Cómo lograr crecimiento en un mundo reequilibrado

MILAN – Si bien la crisis financiera está amainando, es improbable que las perspectivas de crecimiento de la economía global repunten. Esto, en parte, es inevitable. Pero también es el resultado de una mala coordinación entre los gobiernos mientras la economía mundial se reequilibra.

Con anterioridad a la crisis, los consumidores norteamericanos, en promedio, o no ahorraban nada o acumulaban deuda. Eso ahora ha cambiado. Debido a que la riqueza de los hogares se vio seriamente afectada por la crisis inmobiliaria y otras caídas de los precios de los activos, las pensiones y los planes de retiro están en un estado de confusión. Como los precios de los activos no alcanzarán los niveles previos a la crisis en el corto plazo (es decir, sin inflar otra burbuja y correr el riesgo de una renovada inestabilidad), la capacidad de ahorro de los hogares en Estados Unidos ha aumentado a aproximadamente el 5% del ingreso disponible, y probablemente siga creciendo.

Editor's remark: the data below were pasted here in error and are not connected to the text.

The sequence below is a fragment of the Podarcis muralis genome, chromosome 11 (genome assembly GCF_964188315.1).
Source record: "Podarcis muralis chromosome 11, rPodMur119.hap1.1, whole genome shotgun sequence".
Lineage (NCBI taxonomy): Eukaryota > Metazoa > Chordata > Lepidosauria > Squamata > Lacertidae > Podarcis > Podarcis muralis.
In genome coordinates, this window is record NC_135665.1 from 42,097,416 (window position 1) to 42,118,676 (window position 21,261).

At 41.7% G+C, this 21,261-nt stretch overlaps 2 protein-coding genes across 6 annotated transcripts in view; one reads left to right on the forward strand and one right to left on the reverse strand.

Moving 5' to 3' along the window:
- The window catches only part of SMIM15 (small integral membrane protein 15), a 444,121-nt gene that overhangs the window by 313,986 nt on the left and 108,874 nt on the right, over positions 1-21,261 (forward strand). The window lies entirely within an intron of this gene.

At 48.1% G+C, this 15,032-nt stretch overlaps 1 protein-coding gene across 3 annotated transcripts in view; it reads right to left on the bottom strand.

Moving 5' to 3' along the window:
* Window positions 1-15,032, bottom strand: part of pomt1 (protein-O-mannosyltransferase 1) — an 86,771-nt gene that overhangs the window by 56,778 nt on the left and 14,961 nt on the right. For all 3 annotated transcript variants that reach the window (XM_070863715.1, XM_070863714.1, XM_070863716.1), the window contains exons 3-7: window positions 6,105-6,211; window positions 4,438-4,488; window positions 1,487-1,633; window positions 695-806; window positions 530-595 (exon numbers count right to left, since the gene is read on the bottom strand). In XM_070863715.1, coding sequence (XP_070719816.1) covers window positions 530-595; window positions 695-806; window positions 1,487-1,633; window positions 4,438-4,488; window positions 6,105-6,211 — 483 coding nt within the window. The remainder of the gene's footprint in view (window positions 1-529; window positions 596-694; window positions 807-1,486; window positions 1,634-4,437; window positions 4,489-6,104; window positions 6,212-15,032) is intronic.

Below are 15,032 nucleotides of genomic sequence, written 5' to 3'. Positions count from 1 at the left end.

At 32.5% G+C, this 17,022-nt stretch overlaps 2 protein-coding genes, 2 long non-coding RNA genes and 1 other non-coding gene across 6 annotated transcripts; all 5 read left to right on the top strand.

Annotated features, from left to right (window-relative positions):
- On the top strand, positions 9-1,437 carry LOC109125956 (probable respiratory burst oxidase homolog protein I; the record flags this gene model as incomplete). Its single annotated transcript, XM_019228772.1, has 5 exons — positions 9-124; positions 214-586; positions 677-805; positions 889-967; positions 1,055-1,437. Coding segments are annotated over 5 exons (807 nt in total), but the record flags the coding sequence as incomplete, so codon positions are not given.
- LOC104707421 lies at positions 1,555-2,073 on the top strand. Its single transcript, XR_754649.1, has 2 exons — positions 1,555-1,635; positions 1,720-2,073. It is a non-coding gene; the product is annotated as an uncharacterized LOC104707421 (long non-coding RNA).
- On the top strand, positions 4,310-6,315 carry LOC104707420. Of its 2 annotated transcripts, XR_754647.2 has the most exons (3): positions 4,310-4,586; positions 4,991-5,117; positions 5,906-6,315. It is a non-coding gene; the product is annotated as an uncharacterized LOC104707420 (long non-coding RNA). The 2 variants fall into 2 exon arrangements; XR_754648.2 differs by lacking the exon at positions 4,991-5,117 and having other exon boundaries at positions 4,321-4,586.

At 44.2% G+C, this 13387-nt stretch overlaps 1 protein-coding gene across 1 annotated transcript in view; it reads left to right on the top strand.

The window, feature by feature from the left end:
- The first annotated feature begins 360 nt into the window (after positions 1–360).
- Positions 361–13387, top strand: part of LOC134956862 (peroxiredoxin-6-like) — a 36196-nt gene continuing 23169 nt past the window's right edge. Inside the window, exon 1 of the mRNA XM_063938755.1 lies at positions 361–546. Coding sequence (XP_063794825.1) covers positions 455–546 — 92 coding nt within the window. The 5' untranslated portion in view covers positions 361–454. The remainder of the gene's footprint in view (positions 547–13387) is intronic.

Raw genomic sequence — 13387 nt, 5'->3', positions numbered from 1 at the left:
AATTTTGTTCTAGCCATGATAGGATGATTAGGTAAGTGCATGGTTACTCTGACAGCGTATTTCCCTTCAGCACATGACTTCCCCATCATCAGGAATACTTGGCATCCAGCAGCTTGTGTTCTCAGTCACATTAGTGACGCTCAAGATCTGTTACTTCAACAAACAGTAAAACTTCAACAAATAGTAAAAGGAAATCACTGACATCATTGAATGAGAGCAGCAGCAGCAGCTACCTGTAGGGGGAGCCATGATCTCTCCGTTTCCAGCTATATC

Este repliegue del consumidor norteamericano es parte (tal vez en un 50%) del proceso de reequilibrio de la economía global. Restablecer el equilibrio entre el ahorro y la inversión de Estados Unidos implica una reducción de la demanda agregada global de aproximadamente 800.000 millones de dólares.

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